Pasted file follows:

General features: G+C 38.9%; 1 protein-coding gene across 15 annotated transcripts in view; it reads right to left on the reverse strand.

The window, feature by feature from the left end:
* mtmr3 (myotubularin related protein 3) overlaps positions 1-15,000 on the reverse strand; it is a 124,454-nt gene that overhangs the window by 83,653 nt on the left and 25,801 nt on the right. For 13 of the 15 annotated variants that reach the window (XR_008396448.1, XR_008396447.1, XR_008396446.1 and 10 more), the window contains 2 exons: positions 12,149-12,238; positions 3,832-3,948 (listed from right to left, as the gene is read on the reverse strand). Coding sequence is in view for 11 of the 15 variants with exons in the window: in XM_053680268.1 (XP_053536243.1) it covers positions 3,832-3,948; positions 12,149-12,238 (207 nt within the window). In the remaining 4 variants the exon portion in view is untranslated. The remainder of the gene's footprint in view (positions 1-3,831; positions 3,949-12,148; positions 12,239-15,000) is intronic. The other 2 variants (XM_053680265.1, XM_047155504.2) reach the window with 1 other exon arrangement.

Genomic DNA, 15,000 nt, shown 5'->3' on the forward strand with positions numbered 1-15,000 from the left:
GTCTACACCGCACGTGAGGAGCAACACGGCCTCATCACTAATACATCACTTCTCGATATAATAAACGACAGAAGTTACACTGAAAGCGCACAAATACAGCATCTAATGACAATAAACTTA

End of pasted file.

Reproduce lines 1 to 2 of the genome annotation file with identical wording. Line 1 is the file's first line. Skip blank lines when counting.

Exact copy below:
General features: G+C 38.9%; 1 protein-coding gene across 15 annotated transcripts in view; it reads right to left on the reverse strand.

The window, feature by feature from the left end: